The German supermarket chain Aldi will increase the price of bananas by €0.90 (US$1.01) per kilo, meaning €1.63 per box (US$1.84), by 2022.
This gesture comes after months of Latin American banana producers and exporters denouncing on several occasions the “enormous injustice” in the market, where costs continue to rise, but the purchase price remains constant.
Banana producers join forces
The Latin American Banana Task Force, encompassing the main banana producers from South America, has set out statements calling upon Aldi to do more to aid the sector.
The task force comprises producers from Ecuador, Colombia, Guatemala, Honduras, Dominican Republic, Panama and Costa Rica.
“Supermarkets and consumers must be conscientious of this terribly dire scenario, which has been further affected by rising prices and out-of-control inflation,” underscores Julio Mérida, executive director of the Association of Independent Banana Producers of Guatemala (APIB).
“If there ever was a time to raise prices in the name of shared responsibility and fairness, then this is such a time. Simply put, banana producers can’t carry the burden by themselves any longer,” he asserts.
“Banana producers must comply with local regulations, international certifications, a variety of best practices and last, but certainly not least, threats such as Fusarium TR4 and COVID-19.”
ALDI is the biggest buyer of bananas in the European market and the purchase price dictated by this supermarket is used as a reference price for the rest of the buyers. “In other words, no one will be willing to pay more than what the German giant pays,” states the Latin American Banana Task Force.
“However, taking into account that the average increase in freight cost is US$1.90 and carton cost is US$1 per box, we, the banana producers, are already experiencing a deficit of US$1.06 per box,” outlines the coalition.
“All this without taking into account the increased costs at the production level, such as fertilizers, which have risen by 45%, the costs of Fusarium RT4 prevention or anti-COVID-19 measures,” the stakeholders maintain.
“On the one hand, ALDI recognizes the need to pay a fair price for the fruit in accordance with the request of Latin American banana producers and exporters. Even so, the price increase does not cover the higher costs incurred. Expenses that in many cases do not even depend on the banana producers and exporters.”
More can and should be done
The coalition highlights that supermarkets of the EU, US and UK are the main buyers of bananas worldwide, and consumers in these countries consume more bananas than any other fruit, despite the fact that they are produced outside their territories.
“More commitment is needed from all of us in the agribusiness, especially the big buyers, not to leave banana producers alone in maintaining employment and absorbing cost increases,” remarks Emerson Aguirre, president of the Association of Colombian Banana Producers (AUGURA).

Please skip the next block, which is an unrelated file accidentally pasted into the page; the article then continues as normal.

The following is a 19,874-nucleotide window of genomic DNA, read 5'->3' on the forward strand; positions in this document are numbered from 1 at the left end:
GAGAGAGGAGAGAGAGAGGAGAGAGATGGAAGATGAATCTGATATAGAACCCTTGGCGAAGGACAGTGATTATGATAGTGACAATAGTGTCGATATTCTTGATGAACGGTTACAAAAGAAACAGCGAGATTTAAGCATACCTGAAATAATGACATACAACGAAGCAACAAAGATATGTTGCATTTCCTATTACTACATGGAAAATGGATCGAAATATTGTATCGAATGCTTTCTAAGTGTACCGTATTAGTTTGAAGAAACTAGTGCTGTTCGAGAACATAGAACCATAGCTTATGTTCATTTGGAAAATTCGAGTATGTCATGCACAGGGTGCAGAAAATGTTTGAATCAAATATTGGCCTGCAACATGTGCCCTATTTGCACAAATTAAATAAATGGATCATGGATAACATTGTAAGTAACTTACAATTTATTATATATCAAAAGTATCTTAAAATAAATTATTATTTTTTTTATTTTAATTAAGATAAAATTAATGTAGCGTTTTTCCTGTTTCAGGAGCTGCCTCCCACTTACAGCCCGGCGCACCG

The tropical crop is not only valued as a whole fruit but is also the base of key ingredients such as fruit extracts and sweeteners.
Adding to the growing list of concerns, isolates of the Black Sigatoka fungus, a “devastating” banana crop disease, were identified from seven banana-producing countries in Latin America, the Caribbean, Asia and Africa for the first time on a large scale, earlier this year.
“In order for producers to maintain the sustainability and quality standards demanded by the EU and the UK, it is necessary to pay a fair price and develop a scheme of shared responsibility, from producers to buyers, including retailers,” says Richard Salazar, president of the Association of Banana Marketing and Export of Ecuador (ACORBANEC) and member of the Banana Cluster of Ecuador.
“We express our great concern about the aspirations of the European supermarkets in the negotiations, which do not take into account the reality of the international markets and what the year 2022 holds in store,” adds José Antonio Hidalgo, executive director of the Association of Banana Exporters of Ecuador (AEBE).
“We hope that the supermarkets of the European Union will act consistently with the problems for the sustainability and future of the Latin American banana sector, understanding that the sacrifices cannot come only from the countries of origin. Only by working together and not ignoring reality will we manage to achieve finding bananas in supermarkets across the world.”
Edited by Benjamin Ferrer
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